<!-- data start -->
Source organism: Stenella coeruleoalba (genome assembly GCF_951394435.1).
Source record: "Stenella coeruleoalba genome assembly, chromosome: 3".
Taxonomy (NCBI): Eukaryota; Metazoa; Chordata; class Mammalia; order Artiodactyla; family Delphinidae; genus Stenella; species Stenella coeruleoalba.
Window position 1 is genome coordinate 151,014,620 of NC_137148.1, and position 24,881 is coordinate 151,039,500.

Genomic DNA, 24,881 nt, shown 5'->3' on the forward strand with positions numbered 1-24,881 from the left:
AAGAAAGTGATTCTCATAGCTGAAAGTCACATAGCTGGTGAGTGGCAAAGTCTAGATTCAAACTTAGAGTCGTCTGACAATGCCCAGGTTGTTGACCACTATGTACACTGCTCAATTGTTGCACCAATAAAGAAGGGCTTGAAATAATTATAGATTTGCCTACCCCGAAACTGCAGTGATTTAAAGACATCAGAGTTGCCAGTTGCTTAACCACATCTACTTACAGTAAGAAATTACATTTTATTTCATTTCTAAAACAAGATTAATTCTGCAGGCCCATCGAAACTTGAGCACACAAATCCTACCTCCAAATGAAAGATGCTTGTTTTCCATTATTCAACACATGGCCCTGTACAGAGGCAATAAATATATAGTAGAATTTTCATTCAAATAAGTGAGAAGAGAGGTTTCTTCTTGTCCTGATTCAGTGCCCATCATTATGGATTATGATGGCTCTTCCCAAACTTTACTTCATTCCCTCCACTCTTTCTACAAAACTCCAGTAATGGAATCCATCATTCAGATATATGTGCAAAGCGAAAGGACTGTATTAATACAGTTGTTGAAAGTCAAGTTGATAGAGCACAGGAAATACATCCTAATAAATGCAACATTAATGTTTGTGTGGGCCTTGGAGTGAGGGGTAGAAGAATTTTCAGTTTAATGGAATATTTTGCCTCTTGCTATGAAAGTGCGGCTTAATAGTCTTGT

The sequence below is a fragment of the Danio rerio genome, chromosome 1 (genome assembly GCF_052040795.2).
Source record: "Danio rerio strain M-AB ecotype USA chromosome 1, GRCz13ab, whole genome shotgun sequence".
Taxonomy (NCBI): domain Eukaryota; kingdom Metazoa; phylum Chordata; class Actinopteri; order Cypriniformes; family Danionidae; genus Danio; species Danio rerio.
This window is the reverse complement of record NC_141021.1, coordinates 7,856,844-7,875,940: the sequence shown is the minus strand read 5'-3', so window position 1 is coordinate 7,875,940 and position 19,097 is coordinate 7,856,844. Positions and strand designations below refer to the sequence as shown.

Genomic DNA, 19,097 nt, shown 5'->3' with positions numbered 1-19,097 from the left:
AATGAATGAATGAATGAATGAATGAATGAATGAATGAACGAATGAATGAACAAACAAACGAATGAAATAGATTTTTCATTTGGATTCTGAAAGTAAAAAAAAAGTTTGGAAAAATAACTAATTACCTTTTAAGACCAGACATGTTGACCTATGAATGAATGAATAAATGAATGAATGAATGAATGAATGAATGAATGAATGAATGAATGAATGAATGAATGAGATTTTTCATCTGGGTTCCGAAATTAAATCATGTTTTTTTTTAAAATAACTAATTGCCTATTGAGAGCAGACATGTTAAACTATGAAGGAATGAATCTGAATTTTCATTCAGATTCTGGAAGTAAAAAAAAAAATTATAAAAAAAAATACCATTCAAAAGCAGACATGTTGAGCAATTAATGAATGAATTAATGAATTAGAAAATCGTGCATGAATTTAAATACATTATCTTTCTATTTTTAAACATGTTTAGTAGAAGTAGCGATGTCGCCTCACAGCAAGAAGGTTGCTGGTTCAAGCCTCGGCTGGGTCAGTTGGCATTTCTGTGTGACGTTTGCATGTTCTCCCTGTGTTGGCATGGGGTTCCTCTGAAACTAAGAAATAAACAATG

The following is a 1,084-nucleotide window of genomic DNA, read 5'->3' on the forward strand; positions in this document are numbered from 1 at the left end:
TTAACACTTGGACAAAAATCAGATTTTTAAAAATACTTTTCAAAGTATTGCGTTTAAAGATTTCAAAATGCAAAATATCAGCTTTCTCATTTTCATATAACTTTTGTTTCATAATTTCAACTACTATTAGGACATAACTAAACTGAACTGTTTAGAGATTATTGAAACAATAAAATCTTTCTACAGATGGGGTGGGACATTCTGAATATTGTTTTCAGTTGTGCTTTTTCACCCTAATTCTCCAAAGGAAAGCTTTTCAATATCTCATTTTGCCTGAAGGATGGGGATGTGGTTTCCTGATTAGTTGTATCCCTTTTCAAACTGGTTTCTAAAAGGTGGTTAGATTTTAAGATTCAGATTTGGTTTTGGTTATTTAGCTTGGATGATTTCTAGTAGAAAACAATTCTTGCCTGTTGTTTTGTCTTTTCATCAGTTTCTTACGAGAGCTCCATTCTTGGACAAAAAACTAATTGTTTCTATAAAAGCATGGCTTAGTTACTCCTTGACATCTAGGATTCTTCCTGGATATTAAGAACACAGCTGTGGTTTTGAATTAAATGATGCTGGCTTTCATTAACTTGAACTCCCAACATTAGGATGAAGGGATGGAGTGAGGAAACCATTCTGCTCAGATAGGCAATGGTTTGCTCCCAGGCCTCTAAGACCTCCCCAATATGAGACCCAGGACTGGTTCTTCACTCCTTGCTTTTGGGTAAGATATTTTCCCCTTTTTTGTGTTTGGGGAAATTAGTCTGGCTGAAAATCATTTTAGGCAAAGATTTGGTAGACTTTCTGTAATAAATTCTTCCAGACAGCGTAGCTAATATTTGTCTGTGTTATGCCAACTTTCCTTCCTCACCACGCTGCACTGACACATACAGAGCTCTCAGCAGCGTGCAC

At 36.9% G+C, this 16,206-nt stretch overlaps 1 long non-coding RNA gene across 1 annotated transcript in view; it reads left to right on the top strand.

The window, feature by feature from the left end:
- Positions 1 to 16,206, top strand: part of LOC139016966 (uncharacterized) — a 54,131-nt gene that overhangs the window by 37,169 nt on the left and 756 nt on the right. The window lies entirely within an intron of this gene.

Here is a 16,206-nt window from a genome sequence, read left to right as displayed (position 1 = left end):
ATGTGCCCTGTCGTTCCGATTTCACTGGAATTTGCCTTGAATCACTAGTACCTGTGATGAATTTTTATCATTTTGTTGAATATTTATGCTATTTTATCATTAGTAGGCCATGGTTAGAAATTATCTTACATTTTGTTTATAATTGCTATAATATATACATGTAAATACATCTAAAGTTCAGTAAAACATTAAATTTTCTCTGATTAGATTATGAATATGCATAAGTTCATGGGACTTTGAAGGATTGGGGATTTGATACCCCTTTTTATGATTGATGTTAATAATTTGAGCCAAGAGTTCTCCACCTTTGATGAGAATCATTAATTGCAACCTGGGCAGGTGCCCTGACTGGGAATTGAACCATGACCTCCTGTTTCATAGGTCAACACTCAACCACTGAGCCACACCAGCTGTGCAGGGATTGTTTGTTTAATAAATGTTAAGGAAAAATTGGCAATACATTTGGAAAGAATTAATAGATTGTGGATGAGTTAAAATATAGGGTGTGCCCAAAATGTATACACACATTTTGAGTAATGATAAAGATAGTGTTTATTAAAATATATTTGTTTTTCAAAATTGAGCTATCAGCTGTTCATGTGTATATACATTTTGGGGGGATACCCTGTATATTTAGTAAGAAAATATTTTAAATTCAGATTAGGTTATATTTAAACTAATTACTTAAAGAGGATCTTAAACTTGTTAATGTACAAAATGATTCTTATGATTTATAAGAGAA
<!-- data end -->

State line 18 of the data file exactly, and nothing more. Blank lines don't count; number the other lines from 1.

Here is a 16,206-nt window from a genome sequence, read left to right as displayed (position 1 = left end):